Analysis: More risk than reward to HOPE Scholarship bill

The idea of “school choice” has a certain lure to it. Who doesn’t want more choice in where and how our kids become educated? Utah’s public school performance is in a free fall, and the writing is on the wall: public education has been co-opted by third-parties and outside interests and our children have become a means to somebody else’s ends, not an end in and of themselves. 

But as has been mentioned before, Utah already has real school choice. Parents can choose to send their kids to:

A) Government-controlled and regulated schools (public or charter), or to

B) Non-government-controlled and regulated schools (private or home-based). 

Choice B involves a trade-off — government doesn’t pay for these options, but parents have the freedom to choose exactly how and what they want their children to learn. Private and home school options offer parents true autonomy from government intervention, regulation, and interference because they don’t in any way, shape, or form fall under the general control and supervision of the Utah State Board of Education (USBE), which has broad constitutional powers to shape and influence K-12 public and charter schools in Utah.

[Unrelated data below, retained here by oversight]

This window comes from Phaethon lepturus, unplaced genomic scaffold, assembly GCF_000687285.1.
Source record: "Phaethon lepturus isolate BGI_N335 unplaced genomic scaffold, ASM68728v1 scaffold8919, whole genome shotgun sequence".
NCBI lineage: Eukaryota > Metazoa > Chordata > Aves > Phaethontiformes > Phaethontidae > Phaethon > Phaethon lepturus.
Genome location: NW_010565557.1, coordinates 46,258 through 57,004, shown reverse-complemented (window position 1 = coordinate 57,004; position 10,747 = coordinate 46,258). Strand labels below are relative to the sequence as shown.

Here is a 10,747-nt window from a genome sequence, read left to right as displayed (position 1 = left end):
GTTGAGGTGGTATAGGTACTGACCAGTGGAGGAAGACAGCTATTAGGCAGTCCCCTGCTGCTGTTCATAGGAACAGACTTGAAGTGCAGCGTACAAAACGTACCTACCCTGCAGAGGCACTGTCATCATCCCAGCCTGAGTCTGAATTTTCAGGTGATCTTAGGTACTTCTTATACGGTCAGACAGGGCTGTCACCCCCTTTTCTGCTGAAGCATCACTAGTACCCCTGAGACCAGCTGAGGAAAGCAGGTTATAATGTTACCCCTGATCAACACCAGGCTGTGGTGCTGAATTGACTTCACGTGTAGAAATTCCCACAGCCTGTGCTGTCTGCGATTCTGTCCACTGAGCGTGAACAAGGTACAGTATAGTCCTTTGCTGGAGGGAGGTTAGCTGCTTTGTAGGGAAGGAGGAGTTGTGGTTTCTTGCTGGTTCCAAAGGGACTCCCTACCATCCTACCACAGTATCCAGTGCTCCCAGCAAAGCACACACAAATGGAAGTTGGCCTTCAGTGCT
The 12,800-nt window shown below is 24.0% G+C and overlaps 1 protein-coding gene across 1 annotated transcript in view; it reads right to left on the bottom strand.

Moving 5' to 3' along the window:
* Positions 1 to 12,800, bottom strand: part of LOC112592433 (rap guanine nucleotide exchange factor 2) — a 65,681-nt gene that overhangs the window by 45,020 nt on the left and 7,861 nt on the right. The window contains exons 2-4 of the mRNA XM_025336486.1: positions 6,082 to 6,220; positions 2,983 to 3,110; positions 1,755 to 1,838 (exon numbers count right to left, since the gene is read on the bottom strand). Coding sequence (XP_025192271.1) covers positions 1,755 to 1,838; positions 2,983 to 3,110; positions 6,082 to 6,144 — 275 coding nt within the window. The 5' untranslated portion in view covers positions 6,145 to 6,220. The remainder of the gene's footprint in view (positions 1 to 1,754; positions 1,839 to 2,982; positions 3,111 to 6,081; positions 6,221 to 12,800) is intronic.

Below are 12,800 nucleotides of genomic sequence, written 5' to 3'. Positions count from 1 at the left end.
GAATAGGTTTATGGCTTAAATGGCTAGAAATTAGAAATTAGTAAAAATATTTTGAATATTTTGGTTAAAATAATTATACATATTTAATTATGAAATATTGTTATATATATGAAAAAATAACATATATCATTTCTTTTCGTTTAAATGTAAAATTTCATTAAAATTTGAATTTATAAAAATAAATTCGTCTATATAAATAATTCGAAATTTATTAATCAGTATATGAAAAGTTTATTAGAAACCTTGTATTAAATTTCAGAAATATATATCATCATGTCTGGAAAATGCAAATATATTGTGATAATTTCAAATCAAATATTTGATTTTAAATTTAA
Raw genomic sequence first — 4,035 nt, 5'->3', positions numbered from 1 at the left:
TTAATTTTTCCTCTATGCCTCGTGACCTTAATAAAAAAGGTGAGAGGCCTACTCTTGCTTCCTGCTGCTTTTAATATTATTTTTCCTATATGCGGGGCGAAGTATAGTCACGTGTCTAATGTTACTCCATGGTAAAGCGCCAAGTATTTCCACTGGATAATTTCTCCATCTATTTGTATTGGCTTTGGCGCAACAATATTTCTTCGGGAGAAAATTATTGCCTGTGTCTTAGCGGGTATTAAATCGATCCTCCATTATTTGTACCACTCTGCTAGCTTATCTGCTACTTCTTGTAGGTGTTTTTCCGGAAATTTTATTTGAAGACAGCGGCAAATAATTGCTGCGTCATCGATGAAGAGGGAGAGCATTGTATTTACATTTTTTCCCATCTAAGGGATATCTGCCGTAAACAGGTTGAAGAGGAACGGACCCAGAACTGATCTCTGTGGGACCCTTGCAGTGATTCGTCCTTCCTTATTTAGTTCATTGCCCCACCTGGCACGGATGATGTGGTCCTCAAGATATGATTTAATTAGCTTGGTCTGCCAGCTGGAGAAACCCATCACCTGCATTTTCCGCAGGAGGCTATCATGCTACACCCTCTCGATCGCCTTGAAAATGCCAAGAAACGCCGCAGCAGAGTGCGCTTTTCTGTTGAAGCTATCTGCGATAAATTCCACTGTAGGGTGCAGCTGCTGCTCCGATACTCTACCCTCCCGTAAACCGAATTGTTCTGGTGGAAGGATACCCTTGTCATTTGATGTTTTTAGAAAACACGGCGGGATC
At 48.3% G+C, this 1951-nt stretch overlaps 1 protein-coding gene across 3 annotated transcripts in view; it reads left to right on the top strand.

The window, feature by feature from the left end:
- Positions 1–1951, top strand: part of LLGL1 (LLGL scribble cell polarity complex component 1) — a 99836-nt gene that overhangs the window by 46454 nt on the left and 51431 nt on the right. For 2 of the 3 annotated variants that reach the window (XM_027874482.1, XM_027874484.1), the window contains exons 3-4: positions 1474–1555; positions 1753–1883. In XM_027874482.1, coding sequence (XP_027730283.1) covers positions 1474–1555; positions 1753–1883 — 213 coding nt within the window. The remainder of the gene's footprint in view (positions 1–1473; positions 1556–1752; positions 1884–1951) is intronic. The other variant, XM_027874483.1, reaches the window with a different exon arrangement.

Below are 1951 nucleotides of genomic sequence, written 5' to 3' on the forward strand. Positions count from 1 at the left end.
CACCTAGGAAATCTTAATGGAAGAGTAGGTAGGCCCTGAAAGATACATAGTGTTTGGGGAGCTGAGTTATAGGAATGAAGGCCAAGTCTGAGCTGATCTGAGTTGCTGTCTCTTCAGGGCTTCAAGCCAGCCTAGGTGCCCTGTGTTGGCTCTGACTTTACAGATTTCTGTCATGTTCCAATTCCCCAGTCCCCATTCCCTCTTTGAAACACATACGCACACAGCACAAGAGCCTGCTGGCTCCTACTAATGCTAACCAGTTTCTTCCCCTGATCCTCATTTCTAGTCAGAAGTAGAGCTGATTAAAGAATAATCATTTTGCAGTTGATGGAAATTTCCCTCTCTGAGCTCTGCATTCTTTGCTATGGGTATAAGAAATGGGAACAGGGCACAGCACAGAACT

But now HB331, the HOPE Scholarship Program bill, threatens to erase those boundaries for the approximately 150 private schools in Utah. How? By making public money available in the form of tuition and other educational expenses up for grabs by these private schools. And all they have to do is give private information and control  of various aspects of their operations over to the USBE and to the Scholarship Granting Organization (SGO) hand-picked by the USBE. 

What could possibly go wrong? Well, that depends on how much you trust the USBE to not politicize the governance and regulation of these schools. Given its track record over the past few years, parents shouldn’t hold their breath — the USBE’s reputation for weaving woke policies into everything it touches is aggressive and unabated.

A Faustian bargain is one in which a person exchanges something of deep personal importance for a material benefit

Let’s examine a few of the specifics of this Faustian bargain that one group is claiming runs virtually “no chance of government taking control of the content  of education.” The devil’s in the details, as the saying goes….

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